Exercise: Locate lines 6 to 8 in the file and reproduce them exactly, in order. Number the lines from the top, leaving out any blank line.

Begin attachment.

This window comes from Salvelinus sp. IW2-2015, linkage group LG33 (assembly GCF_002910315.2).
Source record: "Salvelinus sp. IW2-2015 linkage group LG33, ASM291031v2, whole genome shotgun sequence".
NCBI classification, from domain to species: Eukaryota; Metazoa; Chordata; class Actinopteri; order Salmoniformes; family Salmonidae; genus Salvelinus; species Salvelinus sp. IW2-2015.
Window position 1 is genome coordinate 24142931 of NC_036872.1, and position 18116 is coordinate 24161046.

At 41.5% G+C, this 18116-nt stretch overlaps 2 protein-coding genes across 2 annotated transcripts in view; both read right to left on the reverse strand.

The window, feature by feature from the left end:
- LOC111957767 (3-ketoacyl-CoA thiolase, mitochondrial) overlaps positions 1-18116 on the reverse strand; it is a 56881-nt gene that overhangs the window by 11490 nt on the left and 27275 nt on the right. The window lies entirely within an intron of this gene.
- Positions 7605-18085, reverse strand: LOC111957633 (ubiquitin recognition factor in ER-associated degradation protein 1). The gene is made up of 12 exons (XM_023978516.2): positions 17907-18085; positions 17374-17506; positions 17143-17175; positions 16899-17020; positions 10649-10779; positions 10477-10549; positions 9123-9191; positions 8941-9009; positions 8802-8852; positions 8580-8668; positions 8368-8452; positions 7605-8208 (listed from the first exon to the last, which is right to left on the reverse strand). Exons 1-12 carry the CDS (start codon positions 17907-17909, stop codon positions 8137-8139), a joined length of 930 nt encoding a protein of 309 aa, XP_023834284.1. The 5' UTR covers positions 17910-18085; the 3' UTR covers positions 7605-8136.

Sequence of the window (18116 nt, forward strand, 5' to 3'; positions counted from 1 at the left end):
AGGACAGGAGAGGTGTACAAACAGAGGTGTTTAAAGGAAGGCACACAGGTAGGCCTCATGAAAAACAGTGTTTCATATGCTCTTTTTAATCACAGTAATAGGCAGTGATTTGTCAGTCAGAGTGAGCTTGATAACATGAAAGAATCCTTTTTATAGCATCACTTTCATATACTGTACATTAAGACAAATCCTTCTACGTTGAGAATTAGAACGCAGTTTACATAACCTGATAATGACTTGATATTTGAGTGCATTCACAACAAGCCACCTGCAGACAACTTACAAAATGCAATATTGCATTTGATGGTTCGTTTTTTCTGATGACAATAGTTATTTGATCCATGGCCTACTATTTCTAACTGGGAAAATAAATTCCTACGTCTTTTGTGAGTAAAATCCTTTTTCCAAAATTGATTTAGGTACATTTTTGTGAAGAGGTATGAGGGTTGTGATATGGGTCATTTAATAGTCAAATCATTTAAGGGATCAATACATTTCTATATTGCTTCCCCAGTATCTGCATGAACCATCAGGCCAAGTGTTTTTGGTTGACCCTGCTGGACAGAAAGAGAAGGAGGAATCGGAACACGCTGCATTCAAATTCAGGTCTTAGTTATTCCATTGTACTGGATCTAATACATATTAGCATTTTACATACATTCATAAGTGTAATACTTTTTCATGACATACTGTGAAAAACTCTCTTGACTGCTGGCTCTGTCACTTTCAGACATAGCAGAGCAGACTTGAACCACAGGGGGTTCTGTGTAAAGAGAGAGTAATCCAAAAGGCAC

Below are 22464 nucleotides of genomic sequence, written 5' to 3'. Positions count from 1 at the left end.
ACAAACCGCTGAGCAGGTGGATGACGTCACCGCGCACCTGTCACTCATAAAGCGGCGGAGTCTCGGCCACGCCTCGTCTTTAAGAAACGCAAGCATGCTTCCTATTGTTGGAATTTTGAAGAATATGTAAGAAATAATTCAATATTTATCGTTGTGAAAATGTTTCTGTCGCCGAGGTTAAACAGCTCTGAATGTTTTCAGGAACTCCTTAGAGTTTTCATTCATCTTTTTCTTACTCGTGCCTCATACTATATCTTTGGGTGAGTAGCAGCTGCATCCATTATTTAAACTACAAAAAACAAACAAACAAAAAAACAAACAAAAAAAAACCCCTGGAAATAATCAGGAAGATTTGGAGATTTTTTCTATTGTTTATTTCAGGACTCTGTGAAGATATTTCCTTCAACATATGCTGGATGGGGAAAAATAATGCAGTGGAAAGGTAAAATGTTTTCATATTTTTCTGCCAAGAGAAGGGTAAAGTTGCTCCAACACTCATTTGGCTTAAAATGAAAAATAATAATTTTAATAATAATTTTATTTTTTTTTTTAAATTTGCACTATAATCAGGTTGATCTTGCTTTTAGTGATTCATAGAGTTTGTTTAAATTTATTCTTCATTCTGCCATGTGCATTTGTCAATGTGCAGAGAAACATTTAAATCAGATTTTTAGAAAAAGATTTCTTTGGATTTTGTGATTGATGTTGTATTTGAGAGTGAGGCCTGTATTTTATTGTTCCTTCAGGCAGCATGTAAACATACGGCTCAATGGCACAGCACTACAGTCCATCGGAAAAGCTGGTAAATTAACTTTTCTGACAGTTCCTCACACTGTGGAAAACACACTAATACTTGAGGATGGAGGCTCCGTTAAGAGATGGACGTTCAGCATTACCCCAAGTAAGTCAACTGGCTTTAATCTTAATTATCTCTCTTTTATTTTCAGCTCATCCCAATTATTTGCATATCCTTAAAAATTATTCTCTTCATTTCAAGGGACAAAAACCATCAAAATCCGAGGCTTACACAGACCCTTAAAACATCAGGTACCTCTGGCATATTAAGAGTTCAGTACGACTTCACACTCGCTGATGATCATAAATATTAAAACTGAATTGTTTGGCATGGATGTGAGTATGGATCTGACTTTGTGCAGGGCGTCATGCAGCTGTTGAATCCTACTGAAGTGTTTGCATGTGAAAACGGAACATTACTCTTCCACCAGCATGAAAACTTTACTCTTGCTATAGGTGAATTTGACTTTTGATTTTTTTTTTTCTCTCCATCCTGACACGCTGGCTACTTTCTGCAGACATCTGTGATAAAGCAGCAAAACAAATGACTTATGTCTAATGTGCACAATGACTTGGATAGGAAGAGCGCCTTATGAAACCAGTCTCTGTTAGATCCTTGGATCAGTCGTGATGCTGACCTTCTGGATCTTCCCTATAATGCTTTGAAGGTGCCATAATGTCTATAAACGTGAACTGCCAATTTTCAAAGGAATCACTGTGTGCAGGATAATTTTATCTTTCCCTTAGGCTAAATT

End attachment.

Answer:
The window, feature by feature from the left end:
- LOC111957767 (3-ketoacyl-CoA thiolase, mitochondrial) overlaps positions 1-18116 on the reverse strand; it is a 56881-nt gene that overhangs the window by 11490 nt on the left and 27275 nt on the right. The window lies entirely within an intron of this gene.
- Positions 7605-18085, reverse strand: LOC111957633 (ubiquitin recognition factor in ER-associated degradation protein 1). The gene is made up of 12 exons (XM_023978516.2): positions 17907-18085; positions 17374-17506; positions 17143-17175; positions 16899-17020; positions 10649-10779; positions 10477-10549; positions 9123-9191; positions 8941-9009; positions 8802-8852; positions 8580-8668; positions 8368-8452; positions 7605-8208 (listed from the first exon to the last, which is right to left on the reverse strand). Exons 1-12 carry the CDS (start codon positions 17907-17909, stop codon positions 8137-8139), a joined length of 930 nt encoding a protein of 309 aa, XP_023834284.1. The 5' UTR covers positions 17910-18085; the 3' UTR covers positions 7605-8136.